Getting clear about my place: the uses of withdrawal

Recently I read a blog post by Michael Taft at HuffPost, called Take Your Body With You. In it, he talks about the importance of his physicality and sexuality to his spiritual path, and how he believes his commitment to celibacy and giving up all the bodily pleasures he enjoyed so much as a younger man in an effort to reach his spiritual goals was deeply wrong-headed.

As a Pagan, I agree wholeheartedly about the sacredness of the body, of sex and of pleasure, and of the vital importance of not excluding any aspect of our humanity from our spirituality path and practice. It is one of the worst aspects of the split between body and spirit which goes back not only to Christianity, but all the way to Classical Greece.

However, I do think there is a place for withdrawal, even in immanence-based spirituality. Cleansing is vital, and sometimes withdrawal is the only way to achieve that. But there are ways and ways of doing it. It’s about choice, and about listening to all parts of ourselves, and about flowing with the rhythms of our own path, not doing something just because someone else told us to.

For example: when I was a teenager, I drank. I drank a lot. Not as much as my friends, but still, more than was healthy for me either physically or emotionally. As I became fully adult, I toned my drinking down. I drank socially on occasion – a pint of cider or beer, or maybe a glass of wine with a meal.

In the mid-90s I had a physical-spiritual experience which turned me inside out and upside down. And within a few months, I found that I could no longer drink alcohol without suffering from crippling depression for days afterwards. So I gave it up.

I didn’t give it up because someone in a pulpit or a book told me it was “wrong” or “sinful” or a block to “enlightenment”, but out of love and respect for my own self. My body was telling me it was time to withdraw from stimulants and intoxicants, so I did. I was becoming more sensitive in all ways to my environment, beginning to relate to it in different ways.

Another example: in 2000, my partner and I moved to the country with our two dogs. Our new home was not only rural, but extremely so. Two miles of farm track to reach the road, then another 13 miles to the nearest town – and neither of us drove at the time. By choice, we had no TV or newspapers. Intermittent Internet access. Crackly phone line. No neighbours to speak of. Surrounded by hills, streams, trees, sheep and wildlife.

The view to the east from our house.

The first few years in our new home – and especially the first 6 months – was a time of blissful detoxification from modern life. My sensitivity increased exponentially. The first time I went to the nearest city, I felt side-swiped by the idea that people could actually choose to live on top of each other like that. It felt like a physical pain. The first time I went down to London after moving, I could actually hear the buzz of people’s thoughts, the massed swarming of countless busy minds.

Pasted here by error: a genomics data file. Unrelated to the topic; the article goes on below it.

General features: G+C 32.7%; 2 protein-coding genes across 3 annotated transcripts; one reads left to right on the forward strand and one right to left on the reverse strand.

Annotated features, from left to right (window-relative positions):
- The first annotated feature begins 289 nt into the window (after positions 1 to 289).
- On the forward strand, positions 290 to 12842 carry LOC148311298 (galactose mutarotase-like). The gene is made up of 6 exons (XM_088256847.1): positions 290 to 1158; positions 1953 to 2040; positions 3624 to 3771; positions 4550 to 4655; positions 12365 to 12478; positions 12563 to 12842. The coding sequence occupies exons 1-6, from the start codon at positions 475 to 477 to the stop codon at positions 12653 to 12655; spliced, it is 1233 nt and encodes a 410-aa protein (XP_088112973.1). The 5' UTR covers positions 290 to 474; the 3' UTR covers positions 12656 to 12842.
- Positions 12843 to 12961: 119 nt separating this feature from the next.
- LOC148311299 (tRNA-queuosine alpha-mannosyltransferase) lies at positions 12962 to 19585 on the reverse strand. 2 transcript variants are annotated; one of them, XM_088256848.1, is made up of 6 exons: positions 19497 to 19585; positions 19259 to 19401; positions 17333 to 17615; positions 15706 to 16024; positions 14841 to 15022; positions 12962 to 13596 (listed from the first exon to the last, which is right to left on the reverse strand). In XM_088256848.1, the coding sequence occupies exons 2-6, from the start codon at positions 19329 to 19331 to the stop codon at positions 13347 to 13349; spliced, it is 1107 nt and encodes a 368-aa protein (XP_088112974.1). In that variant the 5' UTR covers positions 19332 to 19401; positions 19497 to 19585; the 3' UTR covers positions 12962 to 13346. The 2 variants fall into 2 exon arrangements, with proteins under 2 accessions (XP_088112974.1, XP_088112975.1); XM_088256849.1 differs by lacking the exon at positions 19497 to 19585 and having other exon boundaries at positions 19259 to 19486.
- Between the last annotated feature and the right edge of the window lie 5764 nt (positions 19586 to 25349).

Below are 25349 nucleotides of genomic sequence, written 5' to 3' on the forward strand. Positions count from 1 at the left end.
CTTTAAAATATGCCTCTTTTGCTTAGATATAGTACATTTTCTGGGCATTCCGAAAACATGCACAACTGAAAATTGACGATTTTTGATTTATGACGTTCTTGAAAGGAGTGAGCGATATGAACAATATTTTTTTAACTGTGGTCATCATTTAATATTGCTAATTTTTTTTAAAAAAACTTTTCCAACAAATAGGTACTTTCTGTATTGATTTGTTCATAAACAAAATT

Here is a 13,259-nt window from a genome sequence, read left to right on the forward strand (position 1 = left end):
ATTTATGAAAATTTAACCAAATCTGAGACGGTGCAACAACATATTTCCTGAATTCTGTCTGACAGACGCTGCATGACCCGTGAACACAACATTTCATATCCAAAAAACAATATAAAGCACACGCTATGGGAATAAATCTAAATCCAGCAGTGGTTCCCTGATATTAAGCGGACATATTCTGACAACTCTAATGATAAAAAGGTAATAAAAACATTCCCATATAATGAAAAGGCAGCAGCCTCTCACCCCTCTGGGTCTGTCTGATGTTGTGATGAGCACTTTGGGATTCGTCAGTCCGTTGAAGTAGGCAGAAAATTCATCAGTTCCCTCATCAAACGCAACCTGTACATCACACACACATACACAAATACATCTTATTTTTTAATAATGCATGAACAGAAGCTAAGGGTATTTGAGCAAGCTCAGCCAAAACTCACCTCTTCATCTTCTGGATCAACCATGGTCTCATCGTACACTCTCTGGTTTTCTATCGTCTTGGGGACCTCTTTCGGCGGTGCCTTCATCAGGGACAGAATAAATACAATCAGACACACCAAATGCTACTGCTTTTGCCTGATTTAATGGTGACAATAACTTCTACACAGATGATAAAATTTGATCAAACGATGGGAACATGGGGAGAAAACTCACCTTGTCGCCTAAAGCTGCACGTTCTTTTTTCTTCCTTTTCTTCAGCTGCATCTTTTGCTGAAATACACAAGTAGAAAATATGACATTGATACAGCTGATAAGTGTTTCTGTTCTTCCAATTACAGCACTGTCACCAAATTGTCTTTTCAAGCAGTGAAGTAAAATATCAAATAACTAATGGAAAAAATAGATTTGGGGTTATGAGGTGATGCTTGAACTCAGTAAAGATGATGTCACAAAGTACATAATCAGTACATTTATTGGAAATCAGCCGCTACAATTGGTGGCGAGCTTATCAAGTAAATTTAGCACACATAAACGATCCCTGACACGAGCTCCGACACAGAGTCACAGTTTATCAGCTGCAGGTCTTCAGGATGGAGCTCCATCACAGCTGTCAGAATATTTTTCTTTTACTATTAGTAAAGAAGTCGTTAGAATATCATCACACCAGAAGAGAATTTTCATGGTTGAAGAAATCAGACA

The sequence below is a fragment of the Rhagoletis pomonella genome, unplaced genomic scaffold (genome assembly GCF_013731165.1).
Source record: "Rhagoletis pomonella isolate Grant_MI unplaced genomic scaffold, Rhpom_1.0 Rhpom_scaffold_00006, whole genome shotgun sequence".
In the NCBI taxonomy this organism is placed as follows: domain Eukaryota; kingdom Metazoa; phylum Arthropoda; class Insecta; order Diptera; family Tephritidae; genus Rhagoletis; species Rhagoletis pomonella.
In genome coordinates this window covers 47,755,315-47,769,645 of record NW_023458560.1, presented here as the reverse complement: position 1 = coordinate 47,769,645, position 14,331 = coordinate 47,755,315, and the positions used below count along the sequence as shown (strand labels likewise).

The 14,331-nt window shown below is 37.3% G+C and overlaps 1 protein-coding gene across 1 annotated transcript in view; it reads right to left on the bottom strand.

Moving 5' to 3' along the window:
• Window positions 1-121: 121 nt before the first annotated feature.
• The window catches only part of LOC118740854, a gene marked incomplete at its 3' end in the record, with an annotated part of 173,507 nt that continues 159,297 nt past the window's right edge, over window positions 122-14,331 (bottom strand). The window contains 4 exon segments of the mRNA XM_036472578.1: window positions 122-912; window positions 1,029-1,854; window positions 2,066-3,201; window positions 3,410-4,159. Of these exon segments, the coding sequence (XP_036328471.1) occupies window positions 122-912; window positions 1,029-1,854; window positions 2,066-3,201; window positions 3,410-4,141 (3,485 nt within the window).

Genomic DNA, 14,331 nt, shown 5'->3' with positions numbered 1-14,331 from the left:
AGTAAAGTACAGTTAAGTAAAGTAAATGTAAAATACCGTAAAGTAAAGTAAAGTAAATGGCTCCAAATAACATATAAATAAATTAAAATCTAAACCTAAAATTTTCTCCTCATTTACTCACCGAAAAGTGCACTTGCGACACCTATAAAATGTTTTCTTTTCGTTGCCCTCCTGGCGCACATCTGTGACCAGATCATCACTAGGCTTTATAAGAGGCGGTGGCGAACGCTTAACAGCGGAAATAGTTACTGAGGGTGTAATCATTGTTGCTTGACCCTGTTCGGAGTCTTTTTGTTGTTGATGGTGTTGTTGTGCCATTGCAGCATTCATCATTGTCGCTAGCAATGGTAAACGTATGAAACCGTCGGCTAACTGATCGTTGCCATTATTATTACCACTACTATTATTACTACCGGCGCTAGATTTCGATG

In both of these cases, my withdrawal, my apparent asceticism, actually brought me into deeper touch with the sacredness of the physical: both of my own body, and of the land on which I walk. It enabled me to hear, see, smell, taste and feel more clearly, more sweetly, more deeply.

Gradually, we reintroduced ourselves to the world. We went shopping, and to the cinema. I took a job in the nearest city. We visited friends and family in London and Birmingham more often. I learned to drive. Now we even, through the medium of the Internet, watch television programmes.

But what that time of withdrawal and detoxification did for me was to give me the realisation that my engagement in the confusion of modern living is a choice. I consciously choose to watch specific television programmes, at specific times. I consciously choose to engage or not engage in social or political debates. When I go into areas of mass population, I am, at base, clearer about what is me or mine to get enmeshed in, and what is not.

My sense of my own space and place in the world is stronger, more rooted, and much, much calmer for my time of withdrawal. It’s not a part of everyone’s path, but it has its place, and we should be careful not to dismiss it too glibly.

About Elinor Prędota

Elinor Predota was born in London in 1970, and was raised in England’s second city. Her hippy parents took her on endless, wonderful visits to birdwatching hides, Iron Age hill forts, Medieval Castles and ancient stone circles across Britain, which kindled her longing for green hills. She finally moved to the country in the year 2000, where the land has taught her more magic than any book or human being ever could. She is a priestess, a poet, a scholar, an accidental comedian, and lives in southern Scotland with her partner, a very big dog, and a vast range of more-than-human neighbours. She can also be found online at elinorpredota.com.

  • http://spinningofthewheel.wordpress.com/ Áine Órga

    Oh, yes. I have very recently decided to try giving up alcohol for the same reason you did (I don’t use any other intoxicants or stimulants, unless you count chocolate and cheese), and I yearn to have the opportunity to withdraw to the country like that. But needing to make money and being in a relationship with someone who’s doing a PhD and going into lecturing make that currently impossible. I agree with what you say about finding a balance. I am all for immanence, and appreciating our bodily experience, but we also need time to step back and unwind, and be still.


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